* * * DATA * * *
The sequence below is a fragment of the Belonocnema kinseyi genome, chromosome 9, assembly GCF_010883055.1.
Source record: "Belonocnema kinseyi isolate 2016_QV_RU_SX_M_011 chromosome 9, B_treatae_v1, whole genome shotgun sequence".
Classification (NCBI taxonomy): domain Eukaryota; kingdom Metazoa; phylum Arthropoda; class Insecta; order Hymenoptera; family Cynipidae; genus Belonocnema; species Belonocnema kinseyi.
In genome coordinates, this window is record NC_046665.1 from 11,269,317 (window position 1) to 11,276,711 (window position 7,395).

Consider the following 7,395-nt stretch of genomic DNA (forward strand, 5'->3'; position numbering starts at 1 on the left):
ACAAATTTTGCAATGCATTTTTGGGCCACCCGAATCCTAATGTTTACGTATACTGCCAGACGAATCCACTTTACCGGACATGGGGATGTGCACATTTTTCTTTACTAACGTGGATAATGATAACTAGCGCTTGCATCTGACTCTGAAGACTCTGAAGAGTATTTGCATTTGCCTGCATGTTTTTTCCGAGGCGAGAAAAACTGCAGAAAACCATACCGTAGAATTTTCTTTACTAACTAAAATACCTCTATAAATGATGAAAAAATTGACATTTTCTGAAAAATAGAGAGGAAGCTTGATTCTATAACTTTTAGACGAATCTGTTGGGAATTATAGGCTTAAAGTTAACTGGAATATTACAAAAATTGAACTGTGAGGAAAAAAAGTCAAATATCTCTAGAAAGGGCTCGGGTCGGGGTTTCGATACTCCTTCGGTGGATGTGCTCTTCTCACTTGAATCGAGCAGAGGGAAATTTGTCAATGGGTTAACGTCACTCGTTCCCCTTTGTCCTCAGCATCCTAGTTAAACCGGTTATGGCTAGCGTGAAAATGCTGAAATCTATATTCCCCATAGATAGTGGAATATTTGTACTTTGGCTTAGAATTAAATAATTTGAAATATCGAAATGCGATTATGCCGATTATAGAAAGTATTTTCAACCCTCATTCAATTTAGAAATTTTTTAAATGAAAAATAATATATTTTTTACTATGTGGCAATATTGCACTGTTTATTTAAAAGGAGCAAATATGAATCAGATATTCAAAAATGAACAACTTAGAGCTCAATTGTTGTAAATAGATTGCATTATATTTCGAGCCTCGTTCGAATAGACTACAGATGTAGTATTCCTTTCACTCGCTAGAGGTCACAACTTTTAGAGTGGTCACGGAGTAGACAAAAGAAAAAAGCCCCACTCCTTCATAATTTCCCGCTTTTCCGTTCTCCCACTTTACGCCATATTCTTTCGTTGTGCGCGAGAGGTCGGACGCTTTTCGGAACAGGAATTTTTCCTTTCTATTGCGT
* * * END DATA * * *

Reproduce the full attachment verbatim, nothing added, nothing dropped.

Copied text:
The sequence below is a fragment of the Belonocnema kinseyi genome, chromosome 9, assembly GCF_010883055.1.
Source record: "Belonocnema kinseyi isolate 2016_QV_RU_SX_M_011 chromosome 9, B_treatae_v1, whole genome shotgun sequence".
Classification (NCBI taxonomy): domain Eukaryota; kingdom Metazoa; phylum Arthropoda; class Insecta; order Hymenoptera; family Cynipidae; genus Belonocnema; species Belonocnema kinseyi.
In genome coordinates, this window is record NC_046665.1 from 11,269,317 (window position 1) to 11,276,711 (window position 7,395).

Consider the following 7,395-nt stretch of genomic DNA (forward strand, 5'->3'; position numbering starts at 1 on the left):
ACAAATTTTGCAATGCATTTTTGGGCCACCCGAATCCTAATGTTTACGTATACTGCCAGACGAATCCACTTTACCGGACATGGGGATGTGCACATTTTTCTTTACTAACGTGGATAATGATAACTAGCGCTTGCATCTGACTCTGAAGACTCTGAAGAGTATTTGCATTTGCCTGCATGTTTTTTCCGAGGCGAGAAAAACTGCAGAAAACCATACCGTAGAATTTTCTTTACTAACTAAAATACCTCTATAAATGATGAAAAAATTGACATTTTCTGAAAAATAGAGAGGAAGCTTGATTCTATAACTTTTAGACGAATCTGTTGGGAATTATAGGCTTAAAGTTAACTGGAATATTACAAAAATTGAACTGTGAGGAAAAAAAGTCAAATATCTCTAGAAAGGGCTCGGGTCGGGGTTTCGATACTCCTTCGGTGGATGTGCTCTTCTCACTTGAATCGAGCAGAGGGAAATTTGTCAATGGGTTAACGTCACTCGTTCCCCTTTGTCCTCAGCATCCTAGTTAAACCGGTTATGGCTAGCGTGAAAATGCTGAAATCTATATTCCCCATAGATAGTGGAATATTTGTACTTTGGCTTAGAATTAAATAATTTGAAATATCGAAATGCGATTATGCCGATTATAGAAAGTATTTTCAACCCTCATTCAATTTAGAAATTTTTTAAATGAAAAATAATATATTTTTTACTATGTGGCAATATTGCACTGTTTATTTAAAAGGAGCAAATATGAATCAGATATTCAAAAATGAACAACTTAGAGCTCAATTGTTGTAAATAGATTGCATTATATTTCGAGCCTCGTTCGAATAGACTACAGATGTAGTATTCCTTTCACTCGCTAGAGGTCACAACTTTTAGAGTGGTCACGGAGTAGACAAAAGAAAAAAGCCCCACTCCTTCATAATTTCCCGCTTTTCCGTTCTCCCACTTTACGCCATATTCTTTCGTTGTGCGCGAGAGGTCGGACGCTTTTCGGAACAGGAATTTTTCCTTTCTATTGCGT